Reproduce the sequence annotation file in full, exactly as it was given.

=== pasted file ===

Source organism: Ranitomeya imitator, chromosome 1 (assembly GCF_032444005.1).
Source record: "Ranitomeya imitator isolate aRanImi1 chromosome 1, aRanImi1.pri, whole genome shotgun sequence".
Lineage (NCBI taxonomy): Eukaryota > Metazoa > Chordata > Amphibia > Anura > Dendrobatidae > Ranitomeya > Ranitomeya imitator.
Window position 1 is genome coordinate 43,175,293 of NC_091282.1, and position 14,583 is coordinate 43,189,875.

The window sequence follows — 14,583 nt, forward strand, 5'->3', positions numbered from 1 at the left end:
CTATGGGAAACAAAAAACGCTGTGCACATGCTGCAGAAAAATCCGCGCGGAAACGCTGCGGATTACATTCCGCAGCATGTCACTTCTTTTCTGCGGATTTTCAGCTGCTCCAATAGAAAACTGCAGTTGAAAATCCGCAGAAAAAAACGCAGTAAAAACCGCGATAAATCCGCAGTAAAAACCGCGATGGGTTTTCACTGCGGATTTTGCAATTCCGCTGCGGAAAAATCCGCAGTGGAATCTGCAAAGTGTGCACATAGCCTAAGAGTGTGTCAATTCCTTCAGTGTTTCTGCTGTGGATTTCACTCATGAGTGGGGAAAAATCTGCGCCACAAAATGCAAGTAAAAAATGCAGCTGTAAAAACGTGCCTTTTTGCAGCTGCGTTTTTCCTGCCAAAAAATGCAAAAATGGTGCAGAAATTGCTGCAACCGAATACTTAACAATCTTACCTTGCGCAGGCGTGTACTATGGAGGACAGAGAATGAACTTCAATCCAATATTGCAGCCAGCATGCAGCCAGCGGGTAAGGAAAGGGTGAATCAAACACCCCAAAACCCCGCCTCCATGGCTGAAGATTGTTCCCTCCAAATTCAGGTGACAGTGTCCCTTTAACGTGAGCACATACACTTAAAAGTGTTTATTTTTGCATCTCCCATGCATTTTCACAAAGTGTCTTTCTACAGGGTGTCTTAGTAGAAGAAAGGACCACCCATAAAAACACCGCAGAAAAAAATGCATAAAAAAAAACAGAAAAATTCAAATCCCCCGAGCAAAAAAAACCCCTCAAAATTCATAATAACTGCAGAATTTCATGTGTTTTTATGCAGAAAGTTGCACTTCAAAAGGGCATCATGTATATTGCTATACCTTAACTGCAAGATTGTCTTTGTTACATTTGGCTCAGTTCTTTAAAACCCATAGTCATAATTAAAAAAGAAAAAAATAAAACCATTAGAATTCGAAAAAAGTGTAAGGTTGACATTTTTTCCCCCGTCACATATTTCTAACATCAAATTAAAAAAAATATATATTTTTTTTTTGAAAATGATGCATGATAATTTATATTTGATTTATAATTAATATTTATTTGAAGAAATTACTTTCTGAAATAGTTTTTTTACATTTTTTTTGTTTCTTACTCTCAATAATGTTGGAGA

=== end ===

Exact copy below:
Source organism: Ranitomeya imitator, chromosome 1 (assembly GCF_032444005.1).
Source record: "Ranitomeya imitator isolate aRanImi1 chromosome 1, aRanImi1.pri, whole genome shotgun sequence".
Lineage (NCBI taxonomy): Eukaryota > Metazoa > Chordata > Amphibia > Anura > Dendrobatidae > Ranitomeya > Ranitomeya imitator.
Window position 1 is genome coordinate 43,175,293 of NC_091282.1, and position 14,583 is coordinate 43,189,875.

The window sequence follows — 14,583 nt, forward strand, 5'->3', positions numbered from 1 at the left end:
CTATGGGAAACAAAAAACGCTGTGCACATGCTGCAGAAAAATCCGCGCGGAAACGCTGCGGATTACATTCCGCAGCATGTCACTTCTTTTCTGCGGATTTTCAGCTGCTCCAATAGAAAACTGCAGTTGAAAATCCGCAGAAAAAAACGCAGTAAAAACCGCGATAAATCCGCAGTAAAAACCGCGATGGGTTTTCACTGCGGATTTTGCAATTCCGCTGCGGAAAAATCCGCAGTGGAATCTGCAAAGTGTGCACATAGCCTAAGAGTGTGTCAATTCCTTCAGTGTTTCTGCTGTGGATTTCACTCATGAGTGGGGAAAAATCTGCGCCACAAAATGCAAGTAAAAAATGCAGCTGTAAAAACGTGCCTTTTTGCAGCTGCGTTTTTCCTGCCAAAAAATGCAAAAATGGTGCAGAAATTGCTGCAACCGAATACTTAACAATCTTACCTTGCGCAGGCGTGTACTATGGAGGACAGAGAATGAACTTCAATCCAATATTGCAGCCAGCATGCAGCCAGCGGGTAAGGAAAGGGTGAATCAAACACCCCAAAACCCCGCCTCCATGGCTGAAGATTGTTCCCTCCAAATTCAGGTGACAGTGTCCCTTTAACGTGAGCACATACACTTAAAAGTGTTTATTTTTGCATCTCCCATGCATTTTCACAAAGTGTCTTTCTACAGGGTGTCTTAGTAGAAGAAAGGACCACCCATAAAAACACCGCAGAAAAAAATGCATAAAAAAAAACAGAAAAATTCAAATCCCCCGAGCAAAAAAAACCCCTCAAAATTCATAATAACTGCAGAATTTCATGTGTTTTTATGCAGAAAGTTGCACTTCAAAAGGGCATCATGTATATTGCTATACCTTAACTGCAAGATTGTCTTTGTTACATTTGGCTCAGTTCTTTAAAACCCATAGTCATAATTAAAAAAGAAAAAAATAAAACCATTAGAATTCGAAAAAAGTGTAAGGTTGACATTTTTTCCCCCGTCACATATTTCTAACATCAAATTAAAAAAAATATATATTTTTTTTTTGAAAATGATGCATGATAATTTATATTTGATTTATAATTAATATTTATTTGAAGAAATTACTTTCTGAAATAGTTTTTTTACATTTTTTTTGTTTCTTACTCTCAATAATGTTGGAGA